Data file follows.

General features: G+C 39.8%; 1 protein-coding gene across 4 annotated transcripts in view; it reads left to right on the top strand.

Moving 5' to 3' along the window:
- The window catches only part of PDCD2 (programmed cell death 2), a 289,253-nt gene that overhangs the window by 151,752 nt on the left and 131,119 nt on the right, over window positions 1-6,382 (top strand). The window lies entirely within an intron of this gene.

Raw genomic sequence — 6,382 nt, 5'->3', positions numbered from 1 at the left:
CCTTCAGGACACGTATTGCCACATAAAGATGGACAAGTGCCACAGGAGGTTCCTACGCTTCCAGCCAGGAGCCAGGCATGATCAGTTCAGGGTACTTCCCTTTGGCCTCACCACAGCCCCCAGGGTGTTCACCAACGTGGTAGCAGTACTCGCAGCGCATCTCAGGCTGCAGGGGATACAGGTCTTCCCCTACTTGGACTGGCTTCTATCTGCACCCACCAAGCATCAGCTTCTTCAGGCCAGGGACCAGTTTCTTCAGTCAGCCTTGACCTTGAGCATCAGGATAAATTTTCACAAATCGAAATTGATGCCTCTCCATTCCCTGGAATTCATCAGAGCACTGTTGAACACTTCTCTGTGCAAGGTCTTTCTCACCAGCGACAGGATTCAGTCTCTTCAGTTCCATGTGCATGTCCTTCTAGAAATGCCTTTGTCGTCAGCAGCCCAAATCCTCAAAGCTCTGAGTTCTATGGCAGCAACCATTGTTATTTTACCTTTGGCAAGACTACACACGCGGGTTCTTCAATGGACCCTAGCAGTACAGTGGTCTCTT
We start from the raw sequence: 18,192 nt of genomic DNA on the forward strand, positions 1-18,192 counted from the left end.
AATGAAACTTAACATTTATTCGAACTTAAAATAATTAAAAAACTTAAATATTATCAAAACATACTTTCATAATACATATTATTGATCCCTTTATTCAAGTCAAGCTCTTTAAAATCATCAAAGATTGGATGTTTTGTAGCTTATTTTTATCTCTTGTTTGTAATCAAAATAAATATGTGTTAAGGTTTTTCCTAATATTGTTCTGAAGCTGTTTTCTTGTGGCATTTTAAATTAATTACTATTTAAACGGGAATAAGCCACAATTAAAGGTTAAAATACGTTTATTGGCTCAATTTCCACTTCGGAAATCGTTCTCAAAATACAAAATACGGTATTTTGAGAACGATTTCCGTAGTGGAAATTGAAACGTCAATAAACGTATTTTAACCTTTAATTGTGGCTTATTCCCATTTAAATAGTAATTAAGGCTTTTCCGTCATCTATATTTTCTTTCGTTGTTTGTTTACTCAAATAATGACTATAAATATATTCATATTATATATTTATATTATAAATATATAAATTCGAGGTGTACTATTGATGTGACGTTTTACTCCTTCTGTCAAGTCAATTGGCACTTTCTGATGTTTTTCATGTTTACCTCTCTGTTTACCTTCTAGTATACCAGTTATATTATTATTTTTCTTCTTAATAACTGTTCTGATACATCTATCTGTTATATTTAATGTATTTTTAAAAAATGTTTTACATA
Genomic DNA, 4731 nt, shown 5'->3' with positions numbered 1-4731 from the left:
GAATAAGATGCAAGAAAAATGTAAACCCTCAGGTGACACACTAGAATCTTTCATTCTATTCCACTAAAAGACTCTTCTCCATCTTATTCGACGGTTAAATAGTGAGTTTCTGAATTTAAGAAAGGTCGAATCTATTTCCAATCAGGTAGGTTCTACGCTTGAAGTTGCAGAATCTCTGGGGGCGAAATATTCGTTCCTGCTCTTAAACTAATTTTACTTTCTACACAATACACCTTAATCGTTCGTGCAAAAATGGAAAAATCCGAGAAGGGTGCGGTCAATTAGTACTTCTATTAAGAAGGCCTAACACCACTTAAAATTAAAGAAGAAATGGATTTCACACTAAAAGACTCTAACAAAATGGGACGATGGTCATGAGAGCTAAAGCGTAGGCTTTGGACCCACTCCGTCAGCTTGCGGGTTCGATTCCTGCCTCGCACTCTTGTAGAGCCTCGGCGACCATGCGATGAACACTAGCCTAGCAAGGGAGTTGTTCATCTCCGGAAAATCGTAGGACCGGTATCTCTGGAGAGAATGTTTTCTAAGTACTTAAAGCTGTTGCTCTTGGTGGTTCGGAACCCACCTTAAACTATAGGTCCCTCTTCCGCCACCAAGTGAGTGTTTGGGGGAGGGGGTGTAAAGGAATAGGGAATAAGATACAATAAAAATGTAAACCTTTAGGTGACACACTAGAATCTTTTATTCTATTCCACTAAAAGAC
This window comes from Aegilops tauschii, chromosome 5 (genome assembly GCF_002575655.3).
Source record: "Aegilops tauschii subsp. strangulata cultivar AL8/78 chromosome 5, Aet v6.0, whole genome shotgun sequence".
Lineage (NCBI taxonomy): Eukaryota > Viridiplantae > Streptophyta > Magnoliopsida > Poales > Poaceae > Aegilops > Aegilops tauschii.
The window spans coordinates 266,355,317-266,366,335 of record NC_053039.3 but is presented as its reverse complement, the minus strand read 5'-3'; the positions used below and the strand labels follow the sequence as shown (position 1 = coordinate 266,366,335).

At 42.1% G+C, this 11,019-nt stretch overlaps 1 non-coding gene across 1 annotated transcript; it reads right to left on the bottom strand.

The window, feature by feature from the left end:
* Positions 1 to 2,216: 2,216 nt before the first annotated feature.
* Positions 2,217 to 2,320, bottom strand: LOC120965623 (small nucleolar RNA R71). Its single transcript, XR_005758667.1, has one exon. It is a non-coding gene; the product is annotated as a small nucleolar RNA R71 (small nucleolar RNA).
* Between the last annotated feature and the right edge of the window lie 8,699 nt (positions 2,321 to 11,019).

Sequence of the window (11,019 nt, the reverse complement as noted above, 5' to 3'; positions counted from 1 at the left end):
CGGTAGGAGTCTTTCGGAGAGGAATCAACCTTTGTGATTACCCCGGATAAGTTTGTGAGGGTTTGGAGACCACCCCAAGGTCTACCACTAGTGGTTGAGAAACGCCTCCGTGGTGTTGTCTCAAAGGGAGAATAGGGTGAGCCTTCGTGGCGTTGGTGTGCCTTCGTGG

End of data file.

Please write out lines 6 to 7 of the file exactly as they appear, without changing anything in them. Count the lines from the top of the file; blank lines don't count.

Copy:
We start from the raw sequence: 18,192 nt of genomic DNA on the forward strand, positions 1-18,192 counted from the left end.
AATGAAACTTAACATTTATTCGAACTTAAAATAATTAAAAAACTTAAATATTATCAAAACATACTTTCATAATACATATTATTGATCCCTTTATTCAAGTCAAGCTCTTTAAAATCATCAAAGATTGGATGTTTTGTAGCTTATTTTTATCTCTTGTTTGTAATCAAAATAAATATGTGTTAAGGTTTTTCCTAATATTGTTCTGAAGCTGTTTTCTTGTGGCATTTTAAATTAATTACTATTTAAACGGGAATAAGCCACAATTAAAGGTTAAAATACGTTTATTGGCTCAATTTCCACTTCGGAAATCGTTCTCAAAATACAAAATACGGTATTTTGAGAACGATTTCCGTAGTGGAAATTGAAACGTCAATAAACGTATTTTAACCTTTAATTGTGGCTTATTCCCATTTAAATAGTAATTAAGGCTTTTCCGTCATCTATATTTTCTTTCGTTGTTTGTTTACTCAAATAATGACTATAAATATATTCATATTATATATTTATATTATAAATATATAAATTCGAGGTGTACTATTGATGTGACGTTTTACTCCTTCTGTCAAGTCAATTGGCACTTTCTGATGTTTTTCATGTTTACCTCTCTGTTTACCTTCTAGTATACCAGTTATATTATTATTTTTCTTCTTAATAACTGTTCTGATACATCTATCTGTTATATTTAATGTATTTTTAAAAAATGTTTTACATA